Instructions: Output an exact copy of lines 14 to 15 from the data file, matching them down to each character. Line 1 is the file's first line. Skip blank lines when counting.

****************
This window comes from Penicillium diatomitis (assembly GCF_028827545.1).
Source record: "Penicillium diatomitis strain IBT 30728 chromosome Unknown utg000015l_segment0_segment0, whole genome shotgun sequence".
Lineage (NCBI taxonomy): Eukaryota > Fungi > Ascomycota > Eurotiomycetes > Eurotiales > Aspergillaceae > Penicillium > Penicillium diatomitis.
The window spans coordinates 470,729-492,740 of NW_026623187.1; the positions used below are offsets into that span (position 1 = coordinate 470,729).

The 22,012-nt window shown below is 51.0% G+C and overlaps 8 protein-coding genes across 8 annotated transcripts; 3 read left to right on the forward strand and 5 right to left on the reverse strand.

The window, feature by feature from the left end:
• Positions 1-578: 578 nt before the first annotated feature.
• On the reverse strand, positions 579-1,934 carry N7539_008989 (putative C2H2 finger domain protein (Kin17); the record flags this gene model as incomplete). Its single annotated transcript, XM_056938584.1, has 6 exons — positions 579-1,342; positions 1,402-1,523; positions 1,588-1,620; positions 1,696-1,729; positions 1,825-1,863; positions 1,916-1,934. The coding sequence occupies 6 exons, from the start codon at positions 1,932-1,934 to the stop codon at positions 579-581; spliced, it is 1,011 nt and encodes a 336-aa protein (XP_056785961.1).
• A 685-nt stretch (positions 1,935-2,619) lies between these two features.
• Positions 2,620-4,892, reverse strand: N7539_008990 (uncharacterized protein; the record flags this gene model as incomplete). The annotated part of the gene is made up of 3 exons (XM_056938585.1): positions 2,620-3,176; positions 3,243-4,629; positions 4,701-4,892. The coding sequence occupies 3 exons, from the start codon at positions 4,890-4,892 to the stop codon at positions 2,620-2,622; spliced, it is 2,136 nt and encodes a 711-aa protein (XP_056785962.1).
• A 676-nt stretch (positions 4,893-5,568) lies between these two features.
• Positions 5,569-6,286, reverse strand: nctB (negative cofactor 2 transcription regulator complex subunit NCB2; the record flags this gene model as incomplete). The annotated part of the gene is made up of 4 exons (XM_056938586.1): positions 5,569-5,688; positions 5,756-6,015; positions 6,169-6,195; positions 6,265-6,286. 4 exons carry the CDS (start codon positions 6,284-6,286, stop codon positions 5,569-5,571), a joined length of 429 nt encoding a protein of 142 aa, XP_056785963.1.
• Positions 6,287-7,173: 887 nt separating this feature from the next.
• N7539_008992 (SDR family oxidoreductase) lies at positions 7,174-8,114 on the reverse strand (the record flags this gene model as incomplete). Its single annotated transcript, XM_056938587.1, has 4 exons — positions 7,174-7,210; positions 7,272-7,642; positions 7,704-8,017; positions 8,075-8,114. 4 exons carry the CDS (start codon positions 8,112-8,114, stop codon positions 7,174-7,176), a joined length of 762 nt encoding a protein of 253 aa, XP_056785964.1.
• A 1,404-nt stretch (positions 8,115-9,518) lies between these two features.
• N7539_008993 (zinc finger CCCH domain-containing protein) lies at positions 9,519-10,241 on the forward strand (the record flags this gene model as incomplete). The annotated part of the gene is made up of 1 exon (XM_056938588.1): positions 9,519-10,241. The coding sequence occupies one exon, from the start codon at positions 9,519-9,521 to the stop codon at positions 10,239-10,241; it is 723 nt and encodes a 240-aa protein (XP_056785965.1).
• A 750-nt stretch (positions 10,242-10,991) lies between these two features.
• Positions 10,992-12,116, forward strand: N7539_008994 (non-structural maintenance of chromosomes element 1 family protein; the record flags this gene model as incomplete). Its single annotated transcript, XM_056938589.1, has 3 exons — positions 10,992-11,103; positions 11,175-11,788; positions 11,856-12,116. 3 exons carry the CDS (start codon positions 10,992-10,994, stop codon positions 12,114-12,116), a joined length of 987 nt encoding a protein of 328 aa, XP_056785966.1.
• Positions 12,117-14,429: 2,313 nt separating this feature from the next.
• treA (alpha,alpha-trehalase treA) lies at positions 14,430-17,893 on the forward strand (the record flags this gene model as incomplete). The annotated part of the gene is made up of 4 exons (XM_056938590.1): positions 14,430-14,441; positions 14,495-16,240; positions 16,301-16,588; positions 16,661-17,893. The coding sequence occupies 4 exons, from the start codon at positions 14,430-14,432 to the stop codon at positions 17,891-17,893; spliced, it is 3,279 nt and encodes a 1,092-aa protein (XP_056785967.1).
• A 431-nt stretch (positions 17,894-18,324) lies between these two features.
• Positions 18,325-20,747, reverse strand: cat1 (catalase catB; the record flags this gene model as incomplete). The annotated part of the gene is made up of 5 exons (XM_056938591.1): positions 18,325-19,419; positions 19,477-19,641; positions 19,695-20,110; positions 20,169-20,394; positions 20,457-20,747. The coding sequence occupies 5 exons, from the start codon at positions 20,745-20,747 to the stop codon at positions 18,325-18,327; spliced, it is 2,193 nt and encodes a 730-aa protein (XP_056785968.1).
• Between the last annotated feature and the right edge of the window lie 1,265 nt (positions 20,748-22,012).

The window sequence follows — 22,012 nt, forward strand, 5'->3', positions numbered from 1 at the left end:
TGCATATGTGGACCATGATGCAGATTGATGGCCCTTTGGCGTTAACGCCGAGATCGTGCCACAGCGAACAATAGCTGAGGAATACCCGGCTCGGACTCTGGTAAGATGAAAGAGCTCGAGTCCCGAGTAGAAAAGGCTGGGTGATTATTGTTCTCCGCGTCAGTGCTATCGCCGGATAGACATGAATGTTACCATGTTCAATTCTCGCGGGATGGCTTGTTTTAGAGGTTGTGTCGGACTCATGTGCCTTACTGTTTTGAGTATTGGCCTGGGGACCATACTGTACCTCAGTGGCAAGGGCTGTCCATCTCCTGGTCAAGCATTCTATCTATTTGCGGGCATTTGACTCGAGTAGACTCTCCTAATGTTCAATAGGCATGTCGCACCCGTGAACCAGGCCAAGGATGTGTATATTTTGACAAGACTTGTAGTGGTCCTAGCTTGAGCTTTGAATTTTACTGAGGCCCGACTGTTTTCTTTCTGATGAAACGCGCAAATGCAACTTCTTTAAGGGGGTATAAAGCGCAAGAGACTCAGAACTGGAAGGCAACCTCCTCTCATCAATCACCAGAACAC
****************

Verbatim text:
• N7539_008992 (SDR family oxidoreductase) lies at positions 7,174-8,114 on the reverse strand (the record flags this gene model as incomplete). Its single annotated transcript, XM_056938587.1, has 4 exons — positions 7,174-7,210; positions 7,272-7,642; positions 7,704-8,017; positions 8,075-8,114. 4 exons carry the CDS (start codon positions 8,112-8,114, stop codon positions 7,174-7,176), a joined length of 762 nt encoding a protein of 253 aa, XP_056785964.1.
• A 1,404-nt stretch (positions 8,115-9,518) lies between these two features.